Conventional nozzles for introducing gas through the bottom of the trough are open and are installed with a down-grade so that any product residues can flow back into the mixer. In contrast, the Clapet nozzles made by Messer feature an integrated, spring-loaded non-return valve. They are water-tight and prevent the ingress of product residues, even when the product is a liquid. The Clapet nozzles are self-actuating and are opened by the drop in gas pressure across them; they need no additional input of energy or heating. This means that the setback piston opens and closes independently of the pressure of the coolant. Ideally, a single open/close valve in the common feed to the Clapet nozzles should therefore be sufficient.
Installation of Clapet nozzles
The installation of Clapet nozzles can be carried out quite easily. Any mixing trough can be retrofitted with them. However correct positioning of the Clapet nozzles plays an important role. The following factors should be taken into account when doing so: the principle of operation of the mixer, the workflow direction of the shafts as well as the path of the product through the mixing trough. Spraying coolant directly on to trough walls or product discharge flaps must be avoided, as well as an entry point directly below the extraction system. The positioning of the nozzles should, of course, also be suitable for production – what looks good on paper may be difficult to implement in practice.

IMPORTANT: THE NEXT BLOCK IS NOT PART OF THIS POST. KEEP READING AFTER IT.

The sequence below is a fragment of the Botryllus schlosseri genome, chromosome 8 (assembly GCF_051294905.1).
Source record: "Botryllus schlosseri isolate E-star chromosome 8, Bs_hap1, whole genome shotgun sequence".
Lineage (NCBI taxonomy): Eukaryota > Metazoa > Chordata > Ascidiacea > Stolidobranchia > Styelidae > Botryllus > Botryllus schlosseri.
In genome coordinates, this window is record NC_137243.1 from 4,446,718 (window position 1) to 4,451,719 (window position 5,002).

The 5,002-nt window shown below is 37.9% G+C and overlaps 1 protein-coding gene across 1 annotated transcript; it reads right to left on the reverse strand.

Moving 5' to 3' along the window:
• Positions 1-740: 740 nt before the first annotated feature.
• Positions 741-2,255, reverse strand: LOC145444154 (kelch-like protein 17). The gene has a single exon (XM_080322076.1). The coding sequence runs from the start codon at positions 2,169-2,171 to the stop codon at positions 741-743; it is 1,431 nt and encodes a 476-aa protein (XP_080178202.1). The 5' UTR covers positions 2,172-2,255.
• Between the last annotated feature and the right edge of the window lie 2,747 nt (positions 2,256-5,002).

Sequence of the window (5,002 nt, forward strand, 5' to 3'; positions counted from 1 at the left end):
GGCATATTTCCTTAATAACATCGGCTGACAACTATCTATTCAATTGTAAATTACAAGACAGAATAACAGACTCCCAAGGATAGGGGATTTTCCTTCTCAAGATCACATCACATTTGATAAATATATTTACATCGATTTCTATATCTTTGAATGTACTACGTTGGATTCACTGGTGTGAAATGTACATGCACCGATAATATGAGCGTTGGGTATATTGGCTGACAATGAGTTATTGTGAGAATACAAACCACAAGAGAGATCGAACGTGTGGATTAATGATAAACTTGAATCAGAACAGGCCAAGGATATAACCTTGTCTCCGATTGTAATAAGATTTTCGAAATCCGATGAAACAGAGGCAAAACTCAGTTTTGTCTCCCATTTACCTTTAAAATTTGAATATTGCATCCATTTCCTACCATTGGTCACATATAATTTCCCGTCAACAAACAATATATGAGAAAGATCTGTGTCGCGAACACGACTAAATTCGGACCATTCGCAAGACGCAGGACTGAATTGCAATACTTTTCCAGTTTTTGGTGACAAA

The bottom plate should be reinforced in the areas where threaded holes are drilled for seating the nozzles. The nozzles must be mounted flush with the trough walls of the mixer in order to avoid collisions with the mixer paddles and to prevent any build-up of product. It is also important to allow for a sufficient number and suitable size of nozzles when planning the system – many small nozzles are better then a few big nozzles. A bushing with a suitable pipe thread welded on to the bottom plate may also be used in place of a reinforcement flange.
If liquid carbon dioxide is employed, each nozzle is actuated by a separate solenoid valve. The solenoid valve must be installed as close as possible to the point of injection in order to avoid blockages arising from dry ice particles. The easiest way to do this is to screw the injection nozzle directly onto the solenoid valve.
Cold surfaces within the reach of employees are to be avoided on reasons of occupational safety. Some mixer manufacturers clad their machines so that the components of the gas cooling system are hidden behind a cover plate. With others, the supply to the injection nozzles requires several distributor pipes.
The process management must be adjusted to the gas that is used, the introduction method and any specific requirements that are to come up to. When cooling with carbon dioxide and with consistent product parameters (quantity, composition, inlet temperature), introduction of the coolant can be controlled on a timed basis once the mixing process is underway. Temperature measurement is then not necessary. The mixing process must, however, not come to a standstill due to the danger that the surface of the product may become frozen and the product may not remain isothermal. If the product parameters are variable, or if nitrogen is used for cooling, temperature controlled input of coolant is required.